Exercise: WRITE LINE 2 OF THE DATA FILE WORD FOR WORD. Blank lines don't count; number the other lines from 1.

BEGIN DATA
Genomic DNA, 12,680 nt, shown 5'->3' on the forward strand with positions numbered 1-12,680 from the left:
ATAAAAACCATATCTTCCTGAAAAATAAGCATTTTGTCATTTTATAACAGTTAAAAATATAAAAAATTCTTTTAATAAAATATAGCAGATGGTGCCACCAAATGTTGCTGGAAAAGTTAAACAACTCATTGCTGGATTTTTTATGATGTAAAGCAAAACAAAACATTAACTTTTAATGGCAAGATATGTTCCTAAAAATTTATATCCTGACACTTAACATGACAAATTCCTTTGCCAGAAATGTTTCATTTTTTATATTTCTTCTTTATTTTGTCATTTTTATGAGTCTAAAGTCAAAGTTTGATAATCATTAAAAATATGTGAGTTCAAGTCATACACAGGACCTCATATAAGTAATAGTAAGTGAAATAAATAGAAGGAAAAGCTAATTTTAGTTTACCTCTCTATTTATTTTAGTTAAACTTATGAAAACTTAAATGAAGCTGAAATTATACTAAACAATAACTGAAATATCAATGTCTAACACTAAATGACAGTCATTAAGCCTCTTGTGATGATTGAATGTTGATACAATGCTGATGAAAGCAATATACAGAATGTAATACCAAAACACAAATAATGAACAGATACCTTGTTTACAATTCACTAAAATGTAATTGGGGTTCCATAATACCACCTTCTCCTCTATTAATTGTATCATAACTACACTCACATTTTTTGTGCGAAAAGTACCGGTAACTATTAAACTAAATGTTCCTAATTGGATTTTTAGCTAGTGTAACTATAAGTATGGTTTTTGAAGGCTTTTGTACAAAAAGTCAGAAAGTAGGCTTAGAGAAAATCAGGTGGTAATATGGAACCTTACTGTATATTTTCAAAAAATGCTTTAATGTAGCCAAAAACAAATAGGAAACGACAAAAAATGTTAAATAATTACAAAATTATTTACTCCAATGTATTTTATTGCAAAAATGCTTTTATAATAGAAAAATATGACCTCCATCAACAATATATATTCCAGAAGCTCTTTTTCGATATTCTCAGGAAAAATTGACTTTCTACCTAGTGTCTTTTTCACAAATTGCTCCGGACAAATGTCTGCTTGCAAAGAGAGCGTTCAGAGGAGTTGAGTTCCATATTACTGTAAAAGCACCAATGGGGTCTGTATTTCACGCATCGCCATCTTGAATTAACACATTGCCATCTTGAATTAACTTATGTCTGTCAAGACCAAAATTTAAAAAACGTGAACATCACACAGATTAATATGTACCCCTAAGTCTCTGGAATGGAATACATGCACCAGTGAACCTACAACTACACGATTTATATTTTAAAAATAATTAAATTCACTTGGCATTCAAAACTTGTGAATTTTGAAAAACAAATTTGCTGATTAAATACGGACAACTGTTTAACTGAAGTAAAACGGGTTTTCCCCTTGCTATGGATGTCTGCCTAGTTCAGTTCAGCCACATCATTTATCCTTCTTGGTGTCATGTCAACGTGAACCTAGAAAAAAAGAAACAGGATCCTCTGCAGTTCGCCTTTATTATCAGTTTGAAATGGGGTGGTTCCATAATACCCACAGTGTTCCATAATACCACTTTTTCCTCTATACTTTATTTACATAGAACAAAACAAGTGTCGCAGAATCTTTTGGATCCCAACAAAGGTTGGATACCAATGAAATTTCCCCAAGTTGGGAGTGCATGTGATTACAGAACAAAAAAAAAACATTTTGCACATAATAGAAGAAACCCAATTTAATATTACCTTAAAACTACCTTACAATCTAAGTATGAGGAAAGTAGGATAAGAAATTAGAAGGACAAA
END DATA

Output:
ATAAAAACCATATCTTCCTGAAAAATAAGCATTTTGTCATTTTATAACAGTTAAAAATATAAAAAATTCTTTTAATAAAATATAGCAGATGGTGCCACCAAATGTTGCTGGAAAAGTTAAACAACTCATTGCTGGATTTTTTATGATGTAAAGCAAAACAAAACATTAACTTTTAATGGCAAGATATGTTCCTAAAAATTTATATCCTGACACTTAACATGACAAATTCCTTTGCCAGAAATGTTTCATTTTTTATATTTCTTCTTTATTTTGTCATTTTTATGAGTCTAAAGTCAAAGTTTGATAATCATTAAAAATATGTGAGTTCAAGTCATACACAGGACCTCATATAAGTAATAGTAAGTGAAATAAATAGAAGGAAAAGCTAATTTTAGTTTACCTCTCTATTTATTTTAGTTAAACTTATGAAAACTTAAATGAAGCTGAAATTATACTAAACAATAACTGAAATATCAATGTCTAACACTAAATGACAGTCATTAAGCCTCTTGTGATGATTGAATGTTGATACAATGCTGATGAAAGCAATATACAGAATGTAATACCAAAACACAAATAATGAACAGATACCTTGTTTACAATTCACTAAAATGTAATTGGGGTTCCATAATACCACCTTCTCCTCTATTAATTGTATCATAACTACACTCACATTTTTTGTGCGAAAAGTACCGGTAACTATTAAACTAAATGTTCCTAATTGGATTTTTAGCTAGTGTAACTATAAGTATGGTTTTTGAAGGCTTTTGTACAAAAAGTCAGAAAGTAGGCTTAGAGAAAATCAGGTGGTAATATGGAACCTTACTGTATATTTTCAAAAAATGCTTTAATGTAGCCAAAAACAAATAGGAAACGACAAAAAATGTTAAATAATTACAAAATTATTTACTCCAATGTATTTTATTGCAAAAATGCTTTTATAATAGAAAAATATGACCTCCATCAACAATATATATTCCAGAAGCTCTTTTTCGATATTCTCAGGAAAAATTGACTTTCTACCTAGTGTCTTTTTCACAAATTGCTCCGGACAAATGTCTGCTTGCAAAGAGAGCGTTCAGAGGAGTTGAGTTCCATATTACTGTAAAAGCACCAATGGGGTCTGTATTTCACGCATCGCCATCTTGAATTAACACATTGCCATCTTGAATTAACTTATGTCTGTCAAGACCAAAATTTAAAAAACGTGAACATCACACAGATTAATATGTACCCCTAAGTCTCTGGAATGGAATACATGCACCAGTGAACCTACAACTACACGATTTATATTTTAAAAATAATTAAATTCACTTGGCATTCAAAACTTGTGAATTTTGAAAAACAAATTTGCTGATTAAATACGGACAACTGTTTAACTGAAGTAAAACGGGTTTTCCCCTTGCTATGGATGTCTGCCTAGTTCAGTTCAGCCACATCATTTATCCTTCTTGGTGTCATGTCAACGTGAACCTAGAAAAAAAGAAACAGGATCCTCTGCAGTTCGCCTTTATTATCAGTTTGAAATGGGGTGGTTCCATAATACCCACAGTGTTCCATAATACCACTTTTTCCTCTATACTTTATTTACATAGAACAAAACAAGTGTCGCAGAATCTTTTGGATCCCAACAAAGGTTGGATACCAATGAAATTTCCCCAAGTTGGGAGTGCATGTGATTACAGAACAAAAAAAAAACATTTTGCACATAATAGAAGAAACCCAATTTAATATTACCTTAAAACTACCTTACAATCTAAGTATGAGGAAAGTAGGATAAGAAATTAGAAGGACAAA